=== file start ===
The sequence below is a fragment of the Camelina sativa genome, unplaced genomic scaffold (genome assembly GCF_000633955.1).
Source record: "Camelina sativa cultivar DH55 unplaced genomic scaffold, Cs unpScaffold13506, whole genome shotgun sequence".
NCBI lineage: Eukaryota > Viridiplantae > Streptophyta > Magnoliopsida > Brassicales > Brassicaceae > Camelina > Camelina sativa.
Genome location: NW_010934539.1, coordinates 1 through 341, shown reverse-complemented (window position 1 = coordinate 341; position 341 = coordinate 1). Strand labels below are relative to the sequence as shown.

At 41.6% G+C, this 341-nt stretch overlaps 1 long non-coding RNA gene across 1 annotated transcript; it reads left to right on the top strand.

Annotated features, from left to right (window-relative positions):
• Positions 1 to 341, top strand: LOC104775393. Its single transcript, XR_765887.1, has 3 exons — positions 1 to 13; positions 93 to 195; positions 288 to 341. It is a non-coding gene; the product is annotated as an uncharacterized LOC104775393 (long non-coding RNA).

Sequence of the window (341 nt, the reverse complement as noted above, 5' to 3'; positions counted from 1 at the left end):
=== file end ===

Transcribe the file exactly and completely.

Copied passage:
The sequence below is a fragment of the Camelina sativa genome, unplaced genomic scaffold (genome assembly GCF_000633955.1).
Source record: "Camelina sativa cultivar DH55 unplaced genomic scaffold, Cs unpScaffold13506, whole genome shotgun sequence".
NCBI lineage: Eukaryota > Viridiplantae > Streptophyta > Magnoliopsida > Brassicales > Brassicaceae > Camelina > Camelina sativa.
Genome location: NW_010934539.1, coordinates 1 through 341, shown reverse-complemented (window position 1 = coordinate 341; position 341 = coordinate 1). Strand labels below are relative to the sequence as shown.

At 41.6% G+C, this 341-nt stretch overlaps 1 long non-coding RNA gene across 1 annotated transcript; it reads left to right on the top strand.

Annotated features, from left to right (window-relative positions):
• Positions 1 to 341, top strand: LOC104775393. Its single transcript, XR_765887.1, has 3 exons — positions 1 to 13; positions 93 to 195; positions 288 to 341. It is a non-coding gene; the product is annotated as an uncharacterized LOC104775393 (long non-coding RNA).

Sequence of the window (341 nt, the reverse complement as noted above, 5' to 3'; positions counted from 1 at the left end):